McMahon v. Shearson Case: Brokerage Account Disputes Must Be Arbitrated
In June 1987, Jeffrey L. Friedman was two years out of law school. Now a principal at Bressler, Amery & Ross, Friedman says the most significant case of his career came when the U.S. Supreme Court ruled that broker-dealer customers could not sue in court and had to arbitrate their claims.
The anniversary of the landmark case was reported in the May 31 issue of Securities Arbitration Commentator, an e-newsletter.
Friedman, an in-house lawyer for Shearson at the time of the case, helped defend the broker-dealer after a couple sued in court over issues with their securities accounts. Ted Krebsbach was lead counsel at Shearson and argued the case. Shearson successfully fought all the way to the Supreme Court. Shearson/American Express v. McMahon, 482 U.S. 220 (1987) The Court ruled 5-4 with Associate Justice Sandra Day O'Connor writing the majority decision.
"The case changed the entire manner in which these disputes were resolved," says Friedman. "It required all customers of broker-dealers to arbitrate their disputes, rather than being able to litigate in court."
"The case stands to this day.”
Background on the Case (from Securities Arbitration Commentator)
At issue in McMahon was whether claims arising out of both the Securities Exchange Act of 1934 (which in section 29(a) prohibits "any condition, stipulation, or provision binding any person to waive compliance with any provision of the Act") and the Racketeer Influenced and Corrupt Organizations Act, were arbitrable under the FAA.
1934 Act Claims
The Court's 1953 decision in Wilko v. Swan, 346 U.S. 427 (1953), had held unenforceable a pre-dispute arbitration agreement requiring arbitration of investor disputes arising out of the Securities Act of 1933, because it ran afoul of section 14's prohibition of a "stipulation" binding the customer to "waive compliance" with the Act's protections (here, the right to go to court). Given the chance to revisit the issue in light of its more recent pro-arbitration rulings, a somewhat divided Court, replete with partial concurrences and dissents, held 5-4 that claims arising out of the Securities Exchange Act of 1934 were arbitrable under the FAA. Driven in large part by the SEC's oversight of SRO arbitration, Justice O'Connor's majority Opinion, joined by Chief Justice Rehnquist and Justices Powell, Scalia, and White, stated: "We conclude, therefore, that Congress did not intend for § 29(a) to bar enforcement of all pre-dispute arbitration agreements.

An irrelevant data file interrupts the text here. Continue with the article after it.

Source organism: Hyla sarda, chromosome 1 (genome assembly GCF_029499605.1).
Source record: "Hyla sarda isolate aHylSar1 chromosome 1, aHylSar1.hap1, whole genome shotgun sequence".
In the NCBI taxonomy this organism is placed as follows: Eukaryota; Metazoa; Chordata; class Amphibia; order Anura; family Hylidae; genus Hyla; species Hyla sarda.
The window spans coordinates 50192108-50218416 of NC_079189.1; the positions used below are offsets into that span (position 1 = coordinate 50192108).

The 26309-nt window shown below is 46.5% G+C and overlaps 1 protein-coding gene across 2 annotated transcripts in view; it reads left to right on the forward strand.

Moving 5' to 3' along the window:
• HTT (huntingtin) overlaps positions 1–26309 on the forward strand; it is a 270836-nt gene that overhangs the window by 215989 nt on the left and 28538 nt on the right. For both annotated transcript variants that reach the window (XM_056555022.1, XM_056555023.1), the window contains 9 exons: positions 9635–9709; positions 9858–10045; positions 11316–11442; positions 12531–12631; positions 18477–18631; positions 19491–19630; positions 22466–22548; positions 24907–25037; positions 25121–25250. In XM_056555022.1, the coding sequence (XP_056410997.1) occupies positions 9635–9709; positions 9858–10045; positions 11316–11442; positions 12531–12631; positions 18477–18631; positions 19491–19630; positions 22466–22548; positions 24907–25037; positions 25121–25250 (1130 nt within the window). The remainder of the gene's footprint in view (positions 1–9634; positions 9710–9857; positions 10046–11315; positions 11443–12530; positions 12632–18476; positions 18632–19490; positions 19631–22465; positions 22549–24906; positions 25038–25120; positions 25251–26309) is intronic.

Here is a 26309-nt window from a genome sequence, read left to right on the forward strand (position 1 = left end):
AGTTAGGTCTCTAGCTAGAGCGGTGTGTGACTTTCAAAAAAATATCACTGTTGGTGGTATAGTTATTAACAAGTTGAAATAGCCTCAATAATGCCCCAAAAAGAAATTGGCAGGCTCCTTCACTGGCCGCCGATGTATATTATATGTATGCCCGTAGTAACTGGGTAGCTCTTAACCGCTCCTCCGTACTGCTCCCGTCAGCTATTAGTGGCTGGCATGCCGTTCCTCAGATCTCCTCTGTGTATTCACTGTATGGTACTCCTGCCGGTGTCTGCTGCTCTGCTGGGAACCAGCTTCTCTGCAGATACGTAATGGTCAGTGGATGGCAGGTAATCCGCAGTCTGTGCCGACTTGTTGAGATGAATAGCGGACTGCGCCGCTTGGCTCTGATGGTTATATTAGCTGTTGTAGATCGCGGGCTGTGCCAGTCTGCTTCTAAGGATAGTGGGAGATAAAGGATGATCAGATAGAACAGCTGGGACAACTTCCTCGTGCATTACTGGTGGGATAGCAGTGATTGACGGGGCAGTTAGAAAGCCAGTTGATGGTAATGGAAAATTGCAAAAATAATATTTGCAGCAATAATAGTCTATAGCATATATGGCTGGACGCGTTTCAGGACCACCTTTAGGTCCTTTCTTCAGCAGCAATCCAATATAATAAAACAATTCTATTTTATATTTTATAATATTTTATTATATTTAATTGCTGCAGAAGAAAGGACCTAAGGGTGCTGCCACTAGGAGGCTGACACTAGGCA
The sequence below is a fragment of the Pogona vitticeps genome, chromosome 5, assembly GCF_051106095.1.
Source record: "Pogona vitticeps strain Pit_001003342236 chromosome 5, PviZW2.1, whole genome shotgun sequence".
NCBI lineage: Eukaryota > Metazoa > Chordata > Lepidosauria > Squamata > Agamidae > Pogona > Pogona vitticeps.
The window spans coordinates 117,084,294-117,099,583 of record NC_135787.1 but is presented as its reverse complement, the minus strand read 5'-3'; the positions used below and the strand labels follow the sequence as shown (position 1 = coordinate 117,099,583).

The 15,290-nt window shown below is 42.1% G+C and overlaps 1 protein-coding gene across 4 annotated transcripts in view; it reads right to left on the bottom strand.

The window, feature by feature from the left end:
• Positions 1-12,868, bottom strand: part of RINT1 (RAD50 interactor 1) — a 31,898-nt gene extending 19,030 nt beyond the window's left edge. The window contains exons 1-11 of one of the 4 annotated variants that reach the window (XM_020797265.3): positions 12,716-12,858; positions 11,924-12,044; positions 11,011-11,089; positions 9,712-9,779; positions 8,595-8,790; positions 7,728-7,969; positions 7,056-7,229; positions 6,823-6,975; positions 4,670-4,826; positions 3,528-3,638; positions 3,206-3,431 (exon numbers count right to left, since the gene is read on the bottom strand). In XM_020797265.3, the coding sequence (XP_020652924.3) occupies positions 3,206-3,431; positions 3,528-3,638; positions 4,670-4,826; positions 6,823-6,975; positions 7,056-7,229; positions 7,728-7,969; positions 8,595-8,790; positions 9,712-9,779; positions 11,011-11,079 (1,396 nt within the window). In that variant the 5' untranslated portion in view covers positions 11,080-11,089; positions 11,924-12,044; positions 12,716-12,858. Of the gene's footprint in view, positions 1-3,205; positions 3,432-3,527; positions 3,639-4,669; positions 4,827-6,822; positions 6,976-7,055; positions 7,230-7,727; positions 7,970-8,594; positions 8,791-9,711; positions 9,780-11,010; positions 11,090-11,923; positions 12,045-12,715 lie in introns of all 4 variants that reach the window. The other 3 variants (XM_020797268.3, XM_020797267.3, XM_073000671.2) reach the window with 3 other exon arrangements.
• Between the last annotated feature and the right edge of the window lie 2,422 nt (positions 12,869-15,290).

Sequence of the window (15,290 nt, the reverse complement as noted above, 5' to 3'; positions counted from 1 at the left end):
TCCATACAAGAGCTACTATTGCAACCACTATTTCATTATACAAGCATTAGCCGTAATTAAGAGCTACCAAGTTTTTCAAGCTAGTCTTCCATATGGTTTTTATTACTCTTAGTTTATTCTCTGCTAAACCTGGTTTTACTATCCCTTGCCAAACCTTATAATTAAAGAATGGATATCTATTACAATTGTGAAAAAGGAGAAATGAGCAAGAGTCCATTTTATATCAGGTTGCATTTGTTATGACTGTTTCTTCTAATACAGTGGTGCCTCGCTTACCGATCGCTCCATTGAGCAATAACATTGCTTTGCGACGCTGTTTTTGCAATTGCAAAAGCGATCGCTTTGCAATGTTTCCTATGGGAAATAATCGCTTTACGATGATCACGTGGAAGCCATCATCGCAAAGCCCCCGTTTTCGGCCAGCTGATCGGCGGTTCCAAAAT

In this case, where the SEC has sufficient statutory authority to ensure that arbitration is adequate to vindicate Exchange Act rights, enforcement does not effect a waiver of 'compliance with any provision' of the Exchange Act under § 29(a)." Justices Blackmun, Brennan, Marshall, and Stevens joined in parts I, II, and IV, but had problems not applying Wilko to the 1934 Act. Justice Blackmun filed an Opinion, joined by Justices Brennan and Marshall, concurring in parts I, II, and IV and dissenting from part III. Finally, Justice Stevens filed a separate Opinion similarly concurring in part and dissenting in part.